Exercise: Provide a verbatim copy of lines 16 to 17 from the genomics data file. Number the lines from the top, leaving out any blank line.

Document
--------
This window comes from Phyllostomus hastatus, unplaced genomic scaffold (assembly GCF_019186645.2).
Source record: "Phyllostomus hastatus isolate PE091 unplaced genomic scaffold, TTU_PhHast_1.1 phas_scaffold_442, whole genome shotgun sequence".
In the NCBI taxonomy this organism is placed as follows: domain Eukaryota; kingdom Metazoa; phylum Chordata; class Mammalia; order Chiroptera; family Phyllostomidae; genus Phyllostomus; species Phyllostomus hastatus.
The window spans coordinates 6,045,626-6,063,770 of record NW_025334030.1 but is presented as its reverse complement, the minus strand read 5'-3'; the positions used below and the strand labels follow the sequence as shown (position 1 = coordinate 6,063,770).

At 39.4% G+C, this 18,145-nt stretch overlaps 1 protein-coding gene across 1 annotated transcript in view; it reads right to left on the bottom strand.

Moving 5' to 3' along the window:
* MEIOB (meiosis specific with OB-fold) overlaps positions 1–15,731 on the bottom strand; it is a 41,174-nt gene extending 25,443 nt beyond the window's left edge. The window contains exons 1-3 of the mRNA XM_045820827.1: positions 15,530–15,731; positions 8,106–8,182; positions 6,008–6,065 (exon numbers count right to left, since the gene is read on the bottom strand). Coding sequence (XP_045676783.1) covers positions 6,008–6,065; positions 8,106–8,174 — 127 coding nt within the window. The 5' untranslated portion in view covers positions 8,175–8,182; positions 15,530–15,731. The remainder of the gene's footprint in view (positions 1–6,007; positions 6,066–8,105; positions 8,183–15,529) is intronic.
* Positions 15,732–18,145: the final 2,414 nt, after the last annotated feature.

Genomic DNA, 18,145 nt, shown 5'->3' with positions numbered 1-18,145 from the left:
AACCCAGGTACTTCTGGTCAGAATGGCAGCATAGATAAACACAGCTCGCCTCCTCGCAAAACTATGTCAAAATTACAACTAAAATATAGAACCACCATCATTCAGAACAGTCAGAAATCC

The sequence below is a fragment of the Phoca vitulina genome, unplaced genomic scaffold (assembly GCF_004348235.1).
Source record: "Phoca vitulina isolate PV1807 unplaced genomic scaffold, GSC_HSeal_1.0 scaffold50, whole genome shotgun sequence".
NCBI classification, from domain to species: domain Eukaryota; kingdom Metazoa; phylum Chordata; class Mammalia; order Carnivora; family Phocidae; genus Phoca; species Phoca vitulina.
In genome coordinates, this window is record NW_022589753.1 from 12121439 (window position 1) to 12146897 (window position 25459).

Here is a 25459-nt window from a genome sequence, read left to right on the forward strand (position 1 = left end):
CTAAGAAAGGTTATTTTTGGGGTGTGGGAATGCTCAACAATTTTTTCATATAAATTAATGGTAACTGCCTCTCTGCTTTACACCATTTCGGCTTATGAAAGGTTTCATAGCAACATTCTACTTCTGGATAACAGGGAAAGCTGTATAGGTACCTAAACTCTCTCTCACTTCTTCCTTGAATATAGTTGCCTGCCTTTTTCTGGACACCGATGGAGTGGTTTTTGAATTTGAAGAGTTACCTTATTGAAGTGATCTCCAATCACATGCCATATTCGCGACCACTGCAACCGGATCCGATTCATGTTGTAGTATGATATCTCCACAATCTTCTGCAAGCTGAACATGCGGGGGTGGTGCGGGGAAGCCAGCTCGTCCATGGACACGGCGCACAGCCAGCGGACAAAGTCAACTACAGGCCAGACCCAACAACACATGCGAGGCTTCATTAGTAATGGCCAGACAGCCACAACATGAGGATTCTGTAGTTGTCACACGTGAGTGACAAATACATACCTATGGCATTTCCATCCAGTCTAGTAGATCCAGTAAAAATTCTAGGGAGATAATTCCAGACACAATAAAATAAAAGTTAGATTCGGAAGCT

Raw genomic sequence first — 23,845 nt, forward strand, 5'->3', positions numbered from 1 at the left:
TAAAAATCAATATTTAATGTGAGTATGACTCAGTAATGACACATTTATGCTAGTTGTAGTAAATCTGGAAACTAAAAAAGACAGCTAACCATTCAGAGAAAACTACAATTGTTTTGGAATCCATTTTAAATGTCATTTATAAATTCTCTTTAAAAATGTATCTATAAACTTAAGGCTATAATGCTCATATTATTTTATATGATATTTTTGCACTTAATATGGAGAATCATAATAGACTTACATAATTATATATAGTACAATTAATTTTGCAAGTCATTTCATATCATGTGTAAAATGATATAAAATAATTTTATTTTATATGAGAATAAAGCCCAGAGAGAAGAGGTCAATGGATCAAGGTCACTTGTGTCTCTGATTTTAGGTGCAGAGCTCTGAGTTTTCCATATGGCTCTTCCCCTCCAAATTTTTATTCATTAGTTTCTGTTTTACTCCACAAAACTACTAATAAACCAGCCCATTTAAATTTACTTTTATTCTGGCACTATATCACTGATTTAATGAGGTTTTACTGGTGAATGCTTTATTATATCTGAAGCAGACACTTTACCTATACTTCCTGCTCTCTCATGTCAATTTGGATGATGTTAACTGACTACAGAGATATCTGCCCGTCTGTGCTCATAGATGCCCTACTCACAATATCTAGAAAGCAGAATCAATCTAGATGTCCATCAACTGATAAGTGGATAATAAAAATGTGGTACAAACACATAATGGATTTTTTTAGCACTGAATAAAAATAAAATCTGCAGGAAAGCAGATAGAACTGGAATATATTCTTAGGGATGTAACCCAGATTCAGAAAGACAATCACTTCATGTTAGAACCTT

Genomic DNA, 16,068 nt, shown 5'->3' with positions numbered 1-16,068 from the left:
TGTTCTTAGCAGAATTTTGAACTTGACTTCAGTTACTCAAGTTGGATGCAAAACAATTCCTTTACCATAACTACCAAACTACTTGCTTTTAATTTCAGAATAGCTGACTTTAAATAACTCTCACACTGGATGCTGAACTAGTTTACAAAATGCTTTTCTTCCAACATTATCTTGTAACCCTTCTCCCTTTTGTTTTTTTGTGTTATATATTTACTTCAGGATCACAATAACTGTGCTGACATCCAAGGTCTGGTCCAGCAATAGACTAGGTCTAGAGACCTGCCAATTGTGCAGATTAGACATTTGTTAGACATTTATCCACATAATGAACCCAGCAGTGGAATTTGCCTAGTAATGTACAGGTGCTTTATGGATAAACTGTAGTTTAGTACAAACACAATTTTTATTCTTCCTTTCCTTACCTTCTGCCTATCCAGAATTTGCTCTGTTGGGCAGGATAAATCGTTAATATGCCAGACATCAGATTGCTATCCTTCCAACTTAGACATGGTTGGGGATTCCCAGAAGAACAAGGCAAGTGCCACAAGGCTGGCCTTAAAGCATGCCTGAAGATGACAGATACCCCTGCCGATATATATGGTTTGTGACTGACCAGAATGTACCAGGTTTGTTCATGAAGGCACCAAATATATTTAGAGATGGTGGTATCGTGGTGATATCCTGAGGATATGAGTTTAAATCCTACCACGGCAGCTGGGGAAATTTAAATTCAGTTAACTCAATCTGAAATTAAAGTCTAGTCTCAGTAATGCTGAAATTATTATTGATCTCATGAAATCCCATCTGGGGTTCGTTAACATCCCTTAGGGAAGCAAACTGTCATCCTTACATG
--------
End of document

CTAAGAAAGGTTATTTTTGGGGTGTGGGAATGCTCAACAATTTTTTCATATAAATTAATGGTAACTGCCTCTCTGCTTTACACCATTTCGGCTTATGAAAGGTTTCATAGCAACATTCTACTTCTGGATAACAGGGAAAGCTGTATAGGTACCTAAACTCTCTCTCACTTCTTCCTTGAATATAGTTGCCTGCCTTTTTCTGGACACCGATGGAGTGGTTTTTGAATTTGAAGAGTTACCTTATTGAAGTGATCTCCAATCACATGCCATATTCGCGACCACTGCAACCGGATCCGATTCATGTTGTAGTATGATATCTCCACAATCTTCTGCAAGCTGAACATGCGGGGGTGGTGCGGGGAAGCCAGCTCGTCCATGGACACGGCGCACAGCCAGCGGACAAAGTCAACTACAGGCCAGACCCAACAACACATGCGAGGCTTCATTAGTAATGGCCAGACAGCCACAACATGAGGATTCTGTAGTTGTCACACGTGAGTGACAAATACATACCTATGGCATTTCCATCCAGTCTAGTAGATCCAGTAAAAATTCTAGGGAGATAATTCCAGACACAATAAAATAAAAGTTAGATTCGGAAGCT

Raw genomic sequence first — 23,845 nt, forward strand, 5'->3', positions numbered from 1 at the left: